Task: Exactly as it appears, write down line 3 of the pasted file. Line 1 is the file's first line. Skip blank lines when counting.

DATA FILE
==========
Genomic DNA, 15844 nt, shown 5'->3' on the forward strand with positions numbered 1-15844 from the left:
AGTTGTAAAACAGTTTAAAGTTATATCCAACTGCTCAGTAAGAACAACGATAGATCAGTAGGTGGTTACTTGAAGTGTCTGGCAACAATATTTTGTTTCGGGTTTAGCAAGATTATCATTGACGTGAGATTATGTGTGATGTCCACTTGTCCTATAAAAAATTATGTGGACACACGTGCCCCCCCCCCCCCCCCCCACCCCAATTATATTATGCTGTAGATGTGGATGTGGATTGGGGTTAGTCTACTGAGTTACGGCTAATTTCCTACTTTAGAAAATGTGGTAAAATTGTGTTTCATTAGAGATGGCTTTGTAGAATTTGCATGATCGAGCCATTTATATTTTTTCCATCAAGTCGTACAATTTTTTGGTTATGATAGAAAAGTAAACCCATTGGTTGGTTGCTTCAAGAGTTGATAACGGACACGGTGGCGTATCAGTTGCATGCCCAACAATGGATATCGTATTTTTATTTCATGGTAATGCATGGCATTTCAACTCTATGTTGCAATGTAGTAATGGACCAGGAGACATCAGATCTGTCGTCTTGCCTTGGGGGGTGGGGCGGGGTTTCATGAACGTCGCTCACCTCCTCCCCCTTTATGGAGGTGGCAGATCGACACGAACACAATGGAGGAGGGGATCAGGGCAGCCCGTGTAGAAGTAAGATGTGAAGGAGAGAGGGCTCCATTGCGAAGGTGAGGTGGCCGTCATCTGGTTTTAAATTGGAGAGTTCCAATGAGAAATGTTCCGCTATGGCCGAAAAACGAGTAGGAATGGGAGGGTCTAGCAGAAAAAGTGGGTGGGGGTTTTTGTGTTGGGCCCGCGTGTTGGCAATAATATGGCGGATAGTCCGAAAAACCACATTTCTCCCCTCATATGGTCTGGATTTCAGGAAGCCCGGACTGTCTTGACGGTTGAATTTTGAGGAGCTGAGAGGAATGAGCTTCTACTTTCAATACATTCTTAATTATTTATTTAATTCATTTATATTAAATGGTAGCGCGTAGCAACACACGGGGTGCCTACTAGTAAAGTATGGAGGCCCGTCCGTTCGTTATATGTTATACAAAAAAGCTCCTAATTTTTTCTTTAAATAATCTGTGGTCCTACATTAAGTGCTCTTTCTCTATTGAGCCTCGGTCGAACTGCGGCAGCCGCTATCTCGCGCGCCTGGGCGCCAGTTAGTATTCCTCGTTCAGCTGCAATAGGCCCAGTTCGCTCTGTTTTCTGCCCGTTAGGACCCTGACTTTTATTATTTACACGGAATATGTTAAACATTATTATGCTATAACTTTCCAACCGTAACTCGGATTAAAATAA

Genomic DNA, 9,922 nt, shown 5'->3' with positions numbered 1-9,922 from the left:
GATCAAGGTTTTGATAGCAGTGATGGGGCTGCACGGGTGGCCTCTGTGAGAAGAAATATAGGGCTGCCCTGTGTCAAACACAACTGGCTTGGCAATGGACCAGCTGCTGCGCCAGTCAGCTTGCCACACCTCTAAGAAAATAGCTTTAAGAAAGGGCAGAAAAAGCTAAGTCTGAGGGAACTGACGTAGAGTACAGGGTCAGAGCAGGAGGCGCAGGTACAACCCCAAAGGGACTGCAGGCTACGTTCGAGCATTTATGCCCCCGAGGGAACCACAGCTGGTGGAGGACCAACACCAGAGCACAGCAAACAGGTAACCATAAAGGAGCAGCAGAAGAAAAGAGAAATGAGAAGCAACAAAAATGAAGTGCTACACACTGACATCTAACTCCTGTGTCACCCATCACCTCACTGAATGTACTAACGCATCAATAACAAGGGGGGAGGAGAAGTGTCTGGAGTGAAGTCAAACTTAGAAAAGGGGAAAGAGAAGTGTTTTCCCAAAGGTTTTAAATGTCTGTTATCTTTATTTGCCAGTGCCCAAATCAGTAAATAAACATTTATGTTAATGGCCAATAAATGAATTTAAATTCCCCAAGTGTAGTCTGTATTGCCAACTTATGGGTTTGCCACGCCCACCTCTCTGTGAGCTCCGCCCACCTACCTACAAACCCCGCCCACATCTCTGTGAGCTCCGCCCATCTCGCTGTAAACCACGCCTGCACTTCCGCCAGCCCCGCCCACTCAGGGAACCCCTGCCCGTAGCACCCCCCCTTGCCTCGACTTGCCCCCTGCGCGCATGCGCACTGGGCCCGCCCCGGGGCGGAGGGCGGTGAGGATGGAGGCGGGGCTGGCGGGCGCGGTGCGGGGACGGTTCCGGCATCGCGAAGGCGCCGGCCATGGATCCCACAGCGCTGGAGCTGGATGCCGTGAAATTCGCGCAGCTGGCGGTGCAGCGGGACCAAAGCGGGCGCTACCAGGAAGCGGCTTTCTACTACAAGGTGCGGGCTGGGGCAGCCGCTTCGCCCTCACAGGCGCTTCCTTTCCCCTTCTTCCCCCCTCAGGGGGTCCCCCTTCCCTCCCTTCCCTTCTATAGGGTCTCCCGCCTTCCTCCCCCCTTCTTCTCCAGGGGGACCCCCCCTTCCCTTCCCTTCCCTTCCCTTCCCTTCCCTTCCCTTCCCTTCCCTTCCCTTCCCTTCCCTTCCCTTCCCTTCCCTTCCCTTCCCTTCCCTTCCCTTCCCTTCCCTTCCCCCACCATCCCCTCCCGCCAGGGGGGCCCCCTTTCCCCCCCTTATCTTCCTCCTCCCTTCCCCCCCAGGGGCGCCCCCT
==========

Genomic DNA, 9,922 nt, shown 5'->3' with positions numbered 1-9,922 from the left: